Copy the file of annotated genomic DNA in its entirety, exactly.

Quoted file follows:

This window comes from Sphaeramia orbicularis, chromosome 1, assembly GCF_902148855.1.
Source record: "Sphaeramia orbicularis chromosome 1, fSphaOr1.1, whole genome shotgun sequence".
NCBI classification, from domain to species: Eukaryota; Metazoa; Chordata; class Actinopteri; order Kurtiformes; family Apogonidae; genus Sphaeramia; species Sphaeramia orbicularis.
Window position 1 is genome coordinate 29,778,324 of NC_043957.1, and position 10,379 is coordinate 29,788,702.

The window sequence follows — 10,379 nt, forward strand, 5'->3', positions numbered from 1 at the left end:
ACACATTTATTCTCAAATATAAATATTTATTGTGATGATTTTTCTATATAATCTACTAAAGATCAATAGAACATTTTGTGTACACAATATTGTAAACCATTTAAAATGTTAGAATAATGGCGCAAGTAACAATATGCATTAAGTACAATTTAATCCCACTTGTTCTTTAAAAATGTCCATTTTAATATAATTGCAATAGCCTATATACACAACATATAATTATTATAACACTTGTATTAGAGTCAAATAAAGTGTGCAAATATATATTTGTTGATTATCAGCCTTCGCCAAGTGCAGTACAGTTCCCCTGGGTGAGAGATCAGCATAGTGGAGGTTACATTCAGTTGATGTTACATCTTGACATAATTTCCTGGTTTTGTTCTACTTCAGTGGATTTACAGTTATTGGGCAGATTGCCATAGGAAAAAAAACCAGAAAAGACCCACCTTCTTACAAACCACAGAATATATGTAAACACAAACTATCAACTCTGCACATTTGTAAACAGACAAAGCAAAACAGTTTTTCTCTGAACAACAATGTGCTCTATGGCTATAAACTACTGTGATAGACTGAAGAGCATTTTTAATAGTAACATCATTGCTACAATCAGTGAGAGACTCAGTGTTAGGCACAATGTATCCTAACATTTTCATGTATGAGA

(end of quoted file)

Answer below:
This window comes from Sphaeramia orbicularis, chromosome 1, assembly GCF_902148855.1.
Source record: "Sphaeramia orbicularis chromosome 1, fSphaOr1.1, whole genome shotgun sequence".
NCBI classification, from domain to species: Eukaryota; Metazoa; Chordata; class Actinopteri; order Kurtiformes; family Apogonidae; genus Sphaeramia; species Sphaeramia orbicularis.
Window position 1 is genome coordinate 29,778,324 of NC_043957.1, and position 10,379 is coordinate 29,788,702.

The window sequence follows — 10,379 nt, forward strand, 5'->3', positions numbered from 1 at the left end:
ACACATTTATTCTCAAATATAAATATTTATTGTGATGATTTTTCTATATAATCTACTAAAGATCAATAGAACATTTTGTGTACACAATATTGTAAACCATTTAAAATGTTAGAATAATGGCGCAAGTAACAATATGCATTAAGTACAATTTAATCCCACTTGTTCTTTAAAAATGTCCATTTTAATATAATTGCAATAGCCTATATACACAACATATAATTATTATAACACTTGTATTAGAGTCAAATAAAGTGTGCAAATATATATTTGTTGATTATCAGCCTTCGCCAAGTGCAGTACAGTTCCCCTGGGTGAGAGATCAGCATAGTGGAGGTTACATTCAGTTGATGTTACATCTTGACATAATTTCCTGGTTTTGTTCTACTTCAGTGGATTTACAGTTATTGGGCAGATTGCCATAGGAAAAAAAACCAGAAAAGACCCACCTTCTTACAAACCACAGAATATATGTAAACACAAACTATCAACTCTGCACATTTGTAAACAGACAAAGCAAAACAGTTTTTCTCTGAACAACAATGTGCTCTATGGCTATAAACTACTGTGATAGACTGAAGAGCATTTTTAATAGTAACATCATTGCTACAATCAGTGAGAGACTCAGTGTTAGGCACAATGTATCCTAACATTTTCATGTATGAGA